The one market you can't ignore is ...
Copper. Yes, gold and oil are getting all the attention in the commodity bull run. But copper prices are surging, too -- and that's actually a good economic sign.
NEW YORK (CNNMoney.com) -- There have been so many market milestones making headlines lately that it's getting hard to keep track of them all.
The Dow has leapt past 10,000. The S&P 500 is nearing 1,100. Oil's above $80. Gold has surged over $1,000. The euro cracked $1.50 against the dollar.
But there's another asset that just crossed a significant level as well. And even though the number isn't very high, it might be the best news for all the bulls out there that think the economy is on the mend.
Copper prices closed above $3 a pound on Wednesday for the first time since September 2008. That is very important. Here's why.
The price of copper, more so than the prices of oil and gold, appears to be heading higher primarily because of increased demand for the metal. And that is important because copper is a key component for major manufacturing and industrial companies -- the metal is used in wiring for telecommunications networks, pipes for plumbing and appliances, automobiles and computers, for example.
That makes it arguably one of the most important commodities to watch if you are interested in determining whether businesses around the world are actually looking to ramp up production of goods. Some economists and traders even jokingly refer to the metal by the nickname of "Dr. Copper" because of its ability to predict macroeconomic trends.
Now some skeptics have been dismissing the skyrocketing prices of copper and other commodities as the byproduct of mere speculation. Momentum traders may be simply following the trend and bidding up the prices of commodities regardless of whether demand justifies these prices.
In addition, there's the weak dollar play going on as well.
One reason the dollar is sinking is because of concerns about the massive amount of money the federal government is spending on stimulus and bailouts. That's led to inflation fears that have helped pushed gold, which is often viewed as an inflation hedge, higher.
Finally, oil is priced in dollars, so it benefits as the greenback continues to lose ground against the euro and other currencies.
These factors, of course, influence the price of copper as well.
"Copper has doubled in about six months. It's hard to say things have really improved in the economy that much. In the past few weeks, copper has moved in line with the dollar," said Edward Meir, senior commodity analyst at MF Global, a commodity brokerage firm based in New York
A supply disruption caused by mechanical problems at BHP Billiton's (BHP) Olympic Dam in Australia earlier this month have also lifted prices. (Olympic Dam is the fourth-largest copper deposit in the world.)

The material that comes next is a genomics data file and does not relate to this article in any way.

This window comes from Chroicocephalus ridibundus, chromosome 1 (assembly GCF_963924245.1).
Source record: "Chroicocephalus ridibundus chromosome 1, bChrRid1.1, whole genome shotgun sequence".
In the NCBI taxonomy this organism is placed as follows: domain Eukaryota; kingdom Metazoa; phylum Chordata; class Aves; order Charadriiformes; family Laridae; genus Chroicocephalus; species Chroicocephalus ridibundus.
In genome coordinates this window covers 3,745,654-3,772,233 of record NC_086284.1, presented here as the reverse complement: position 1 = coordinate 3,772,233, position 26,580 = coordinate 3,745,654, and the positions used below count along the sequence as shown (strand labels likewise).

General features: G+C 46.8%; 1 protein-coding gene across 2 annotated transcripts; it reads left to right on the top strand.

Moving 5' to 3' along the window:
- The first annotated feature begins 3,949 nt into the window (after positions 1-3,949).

But copper has also been helped by signs of real demand starting to pick up.
"In the past week, copper and other commodities such as wheat and corn has been given a lift by the weak dollar. But you also have real things driving copper upward," said Patricia Mohr, a vice president of economics and commodity markets specialist Scotia Capital in Toronto.
But more importantly, Freeport-McMoran CEO Richard Adkerson told investors during a conference call that the company was taking steps to restart copper production at an idled mine in Arizona and that it was looking to invest in some projects next year that had been deferred due to the recession.
This is encouraging. As I've expressed repeatedly in this column over the past few months, the strength of an economic recovery is going to be largely based on how quickly companies are able to ramp up production and start hiring again.
If jobs come back, that could go a long way towards jump starting consumer spending and ending the foreclosure crisis that is still weighing on the housing market.
To be sure, Freeport's Adkerson went out of his way during the conference call to say that the company was not seeing a big pickup in demand just yet -- especially from the U.S. or Europe. But there are other big markets where demand may be on the upswing.
China, unsurprisingly, is one such market. China imports a lot of copper, primarily for building infrastructure. So the fact that China reported Thursday that its gross domestic product rose 8.9% in the third quarter has to be considered a bullish sign for copper.
"In the first eight months of this year, copper imports into China were at all-time record highs. It's a bigger consumer now than the U.S.," Mohr said. "China's economy has rebounded so nicely that they've had to restock copper supplies to underpin their growth."
Still, MF Global's Meir pointed out that there will need to be more demand for copper in the U.S. to justify further price increases. He said there is little evidence of that at this point.
But even though demand for copper in the U.S. remain sluggish for now, Mohr said there are some signs that car manufacturers may need more copper as they push to make more fuel-efficient vehicles that became increasingly popular in light of the government's Cash for Clunkers program.
"The pickup in automotive production has been quite pronounced and probably will be sustained until the early part of 2010," Mohr said. "A couple of years from now, I expect copper to move over $4. The global economy has largely pulled out of recession."
That may all add up to a much healthier prognosis for the global economy from Dr. Copper than anyone would have thought just a few months ago.